The NASS was consistently less responsive in function than the SF-36 and cannot be recommended as a specific instrument to measure pain and function more responsively than the SF-36 in chronic whiplash disorder.   The SF-36 seems to be a powerful, responsive instrument in chronic pain.

Development of an Index of Physical Functional Health
Status in Rehabilitation

Arch Phys Med Rehabil 2002 (May); 83 (5): 655–665

Results support the reliability and validity of FHS-36 measures in the present sample. Analyses show the potential for a dynamic, computer-controlled, adaptive survey for FHS assessment applicable for group analysis and clinical decision making for individual patients.


   The Neck Disability Index   (NDI)   

Neck Disability Index (NDI) ~   in Word   or    as a PDF (PDF)
This modified Oswestry questionnaire is a 2 sided form....with a pain diagram on the second side.   The borders are alligned so you can make it into a two-sided sheet, which can be side-punched (on the 11" side) and put into the patient file.

Scoring Methodology and comments by author Howard Vernon, D.C.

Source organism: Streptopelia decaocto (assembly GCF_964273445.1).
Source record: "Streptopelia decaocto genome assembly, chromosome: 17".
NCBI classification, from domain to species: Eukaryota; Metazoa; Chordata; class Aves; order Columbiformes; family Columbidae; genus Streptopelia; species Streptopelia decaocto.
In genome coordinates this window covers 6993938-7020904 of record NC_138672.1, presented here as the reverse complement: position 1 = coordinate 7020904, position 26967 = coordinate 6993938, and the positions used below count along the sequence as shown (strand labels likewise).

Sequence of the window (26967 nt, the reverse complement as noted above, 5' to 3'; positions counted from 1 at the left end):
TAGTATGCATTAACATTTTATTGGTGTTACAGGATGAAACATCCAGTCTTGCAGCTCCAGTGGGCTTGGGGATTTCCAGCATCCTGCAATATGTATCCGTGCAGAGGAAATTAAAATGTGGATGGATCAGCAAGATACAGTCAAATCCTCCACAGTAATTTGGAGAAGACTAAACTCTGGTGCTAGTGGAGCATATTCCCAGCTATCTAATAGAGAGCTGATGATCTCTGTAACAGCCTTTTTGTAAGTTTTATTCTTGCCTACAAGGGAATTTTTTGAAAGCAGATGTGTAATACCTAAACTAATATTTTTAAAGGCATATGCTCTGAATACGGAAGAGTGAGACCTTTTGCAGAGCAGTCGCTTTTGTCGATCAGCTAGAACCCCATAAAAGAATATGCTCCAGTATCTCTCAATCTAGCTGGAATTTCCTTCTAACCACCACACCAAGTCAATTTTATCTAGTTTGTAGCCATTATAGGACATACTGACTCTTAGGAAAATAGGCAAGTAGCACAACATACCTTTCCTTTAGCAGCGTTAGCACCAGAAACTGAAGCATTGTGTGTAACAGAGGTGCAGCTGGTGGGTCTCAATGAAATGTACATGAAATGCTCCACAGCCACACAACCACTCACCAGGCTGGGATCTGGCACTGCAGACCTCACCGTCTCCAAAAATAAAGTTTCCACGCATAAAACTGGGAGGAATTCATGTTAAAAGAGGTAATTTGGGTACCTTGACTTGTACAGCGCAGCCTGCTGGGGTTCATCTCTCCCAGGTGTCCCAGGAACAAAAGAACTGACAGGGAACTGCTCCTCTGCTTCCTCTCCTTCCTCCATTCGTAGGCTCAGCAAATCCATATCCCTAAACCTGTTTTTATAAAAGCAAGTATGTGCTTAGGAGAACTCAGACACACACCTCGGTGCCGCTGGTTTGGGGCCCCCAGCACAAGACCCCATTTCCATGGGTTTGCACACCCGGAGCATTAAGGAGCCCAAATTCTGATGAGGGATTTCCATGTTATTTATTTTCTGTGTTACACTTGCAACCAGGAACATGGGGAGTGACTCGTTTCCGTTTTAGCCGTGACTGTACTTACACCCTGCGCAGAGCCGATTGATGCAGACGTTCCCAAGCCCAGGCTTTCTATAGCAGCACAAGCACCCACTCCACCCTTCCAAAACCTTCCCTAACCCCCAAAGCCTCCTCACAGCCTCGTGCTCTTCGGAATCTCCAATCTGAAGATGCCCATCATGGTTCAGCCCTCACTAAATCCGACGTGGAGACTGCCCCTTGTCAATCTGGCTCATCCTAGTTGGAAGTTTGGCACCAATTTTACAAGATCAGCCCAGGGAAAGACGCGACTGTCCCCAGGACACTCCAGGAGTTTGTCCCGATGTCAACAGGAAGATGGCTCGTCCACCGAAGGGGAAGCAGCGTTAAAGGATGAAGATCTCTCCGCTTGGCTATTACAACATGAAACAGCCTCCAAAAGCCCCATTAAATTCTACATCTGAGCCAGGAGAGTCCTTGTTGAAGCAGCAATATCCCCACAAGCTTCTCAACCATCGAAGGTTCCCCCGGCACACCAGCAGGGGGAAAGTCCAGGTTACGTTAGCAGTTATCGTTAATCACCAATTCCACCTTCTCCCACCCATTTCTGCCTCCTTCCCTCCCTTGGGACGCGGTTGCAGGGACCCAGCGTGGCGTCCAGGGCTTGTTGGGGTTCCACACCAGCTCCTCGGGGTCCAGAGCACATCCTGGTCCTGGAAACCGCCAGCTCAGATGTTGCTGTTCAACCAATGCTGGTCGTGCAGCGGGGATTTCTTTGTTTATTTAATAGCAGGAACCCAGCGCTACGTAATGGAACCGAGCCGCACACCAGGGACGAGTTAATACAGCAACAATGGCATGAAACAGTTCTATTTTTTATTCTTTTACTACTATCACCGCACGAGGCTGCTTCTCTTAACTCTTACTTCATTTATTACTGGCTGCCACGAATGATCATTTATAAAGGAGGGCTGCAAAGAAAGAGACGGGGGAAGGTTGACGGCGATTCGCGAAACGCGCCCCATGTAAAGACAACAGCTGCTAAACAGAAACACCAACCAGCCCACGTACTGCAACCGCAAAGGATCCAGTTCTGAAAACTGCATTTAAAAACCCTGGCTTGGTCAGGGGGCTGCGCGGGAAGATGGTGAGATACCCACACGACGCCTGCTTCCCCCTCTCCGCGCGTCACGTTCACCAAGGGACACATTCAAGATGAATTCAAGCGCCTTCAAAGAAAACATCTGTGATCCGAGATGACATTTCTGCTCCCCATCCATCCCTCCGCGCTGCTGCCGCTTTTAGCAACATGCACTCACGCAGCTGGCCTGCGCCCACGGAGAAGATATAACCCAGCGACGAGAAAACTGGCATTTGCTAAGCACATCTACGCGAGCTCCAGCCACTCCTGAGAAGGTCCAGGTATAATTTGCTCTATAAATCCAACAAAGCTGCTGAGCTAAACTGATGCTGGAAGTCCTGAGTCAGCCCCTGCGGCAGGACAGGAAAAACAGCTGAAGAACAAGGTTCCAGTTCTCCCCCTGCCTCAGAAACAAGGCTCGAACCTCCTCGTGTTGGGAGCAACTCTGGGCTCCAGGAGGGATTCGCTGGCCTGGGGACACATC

The scoring method also available in  Adobe Acrobat (PDF).

Classifying Whiplash Recovery Status Using the Neck
Disability Index: Optimized Cutoff Points Derived
From Receiver Operating Characteristic

J Chiropractic Medicine 2016 (Jun); 15 (2): 95–101 ~ FULL TEXT

Although the optimal or perfect NDI score is 0, population studies have indicated that scores of generally healthy asymptomatic persons range from 4 to 5 in children to 7 in adults. Our goal was to investigate the optimal cutoff point for NDI score for a group of American adults who had suffered whiplash injury using their self-assessment of recovery as the state variable or criterion standard. The results of our investigation indicate that the optimal NDI score cutoff point for differentiating the recovery state after whiplash is 15. Misclassification errors are likely when using lower values.